The BWC contains no provision for monitoring or inspection, but there is a nonbinding “confidence-building” regime under which States may make declarations about their facilities that handle highly pathogenic organisms and give lists of publications which deal with them. Between 1993 and 2001 there was an attempt to negotiate a legally binding protocol for verification of compliance, including inspections, but consensus on a text was not achieved. The tension between the requirement for intrusive inspection measures and political, economic and other national security demands prevented a successful outcome.

While the United States and Britain had dismantled their BW programs well before the BWC came into force, it came to light by 1990 that the Soviet Union had been running an extensive illegal BW program. They took advantage of the more recent developments in biotechnology to carry their program forward to a much more advanced level. In April 1992, President Boris Yeltsin of Russia publicly admitted to the illegal BW program and announced a decree ending it. Convincing proof that the program has been fully dismantled has yet to be provided.

Iraq, although a signatory to the BWC, never ratified it and developed a comprehensive program using viruses, bacteria, and toxins. By the time of Operation Desert Storm in 1991, which resulted in the liberation of Kuwait, Iraq had missiles, aerial bombs, and artillery filled with biological agents and ready to use. They also had research and development programs on new agents and delivery means in progress. Neither the United States nor Britain knew the scale and scope of the program, but both took precautions, such as anthrax vaccination programs for the troops and prophylactics against nerve agent attacks. Britain also fielded a biological agent warning and detection system. Coalition bombing targeted chemical weapons plants but left the main BW sites untouched as the coalition was unaware of them.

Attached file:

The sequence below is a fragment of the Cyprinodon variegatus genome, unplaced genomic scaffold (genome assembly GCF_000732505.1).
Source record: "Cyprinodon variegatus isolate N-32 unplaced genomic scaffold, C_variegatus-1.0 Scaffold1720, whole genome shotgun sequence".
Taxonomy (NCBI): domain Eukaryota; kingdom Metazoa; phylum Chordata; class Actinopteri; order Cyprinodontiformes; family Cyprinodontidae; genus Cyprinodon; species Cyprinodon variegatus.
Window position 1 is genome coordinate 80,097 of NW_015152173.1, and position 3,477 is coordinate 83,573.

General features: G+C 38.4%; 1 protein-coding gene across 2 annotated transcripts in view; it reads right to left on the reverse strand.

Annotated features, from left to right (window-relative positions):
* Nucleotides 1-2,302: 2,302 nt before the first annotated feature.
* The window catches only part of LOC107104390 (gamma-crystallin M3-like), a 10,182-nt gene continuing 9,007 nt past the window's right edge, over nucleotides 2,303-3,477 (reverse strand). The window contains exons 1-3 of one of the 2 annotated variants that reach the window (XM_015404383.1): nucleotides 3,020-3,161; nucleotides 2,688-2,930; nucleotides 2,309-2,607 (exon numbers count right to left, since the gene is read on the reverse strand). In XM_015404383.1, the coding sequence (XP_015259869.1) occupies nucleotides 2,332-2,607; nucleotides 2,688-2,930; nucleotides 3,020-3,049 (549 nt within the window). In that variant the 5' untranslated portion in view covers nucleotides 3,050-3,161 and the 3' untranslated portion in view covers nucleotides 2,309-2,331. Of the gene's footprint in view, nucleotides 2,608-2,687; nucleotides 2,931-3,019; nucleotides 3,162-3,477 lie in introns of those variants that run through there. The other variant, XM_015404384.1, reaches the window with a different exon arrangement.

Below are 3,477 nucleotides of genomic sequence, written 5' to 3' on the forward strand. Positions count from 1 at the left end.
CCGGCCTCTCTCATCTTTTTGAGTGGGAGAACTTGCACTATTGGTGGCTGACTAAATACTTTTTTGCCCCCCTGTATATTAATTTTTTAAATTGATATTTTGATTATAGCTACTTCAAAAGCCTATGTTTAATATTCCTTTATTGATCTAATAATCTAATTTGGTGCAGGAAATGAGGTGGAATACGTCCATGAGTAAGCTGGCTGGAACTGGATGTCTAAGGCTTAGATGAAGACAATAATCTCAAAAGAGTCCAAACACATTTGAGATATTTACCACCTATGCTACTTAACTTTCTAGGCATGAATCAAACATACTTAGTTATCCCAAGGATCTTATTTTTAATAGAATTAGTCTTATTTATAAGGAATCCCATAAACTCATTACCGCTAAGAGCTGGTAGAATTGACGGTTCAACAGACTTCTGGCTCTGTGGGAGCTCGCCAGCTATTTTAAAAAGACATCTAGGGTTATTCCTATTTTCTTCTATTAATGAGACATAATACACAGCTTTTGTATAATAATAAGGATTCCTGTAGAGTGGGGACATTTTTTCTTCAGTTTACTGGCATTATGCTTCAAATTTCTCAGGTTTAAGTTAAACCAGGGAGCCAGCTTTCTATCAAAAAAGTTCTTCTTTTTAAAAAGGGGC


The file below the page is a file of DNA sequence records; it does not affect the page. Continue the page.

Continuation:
Iraq only admitted to having a BW program in 1995 after more than four years of investigations by United Nations inspectors. However, Iraq still continued to hide important aspects of this weapons program for several years. After the coalition invasion of Iraq in March 2003, no evidence of a continuing program was discovered

Other smaller programs existed or still exist in other parts of the world. An example of one, now ended, was that in South Africa run by the apartheid regime until the early 1990s. This was a relatively small program aimed for assassination missions. However, it used advanced biotechnological techniques and it is possible that some of those who worked on the program have exported their skills elsewhere.

Biological weapons entered the realm of terrorism with the 2001 anthrax attack in the U.S. delivered through the mail system that affected people in several states. Five people died and 22 people were seriously ill. The perpetrator of this attack remains unknown. There is clear evidence that some terrorist groups, such as al-Qaeda and the Japanese Aum Shinrikyo, considered and experimented with biological weapons but there have been no other lethal terrorist attacks.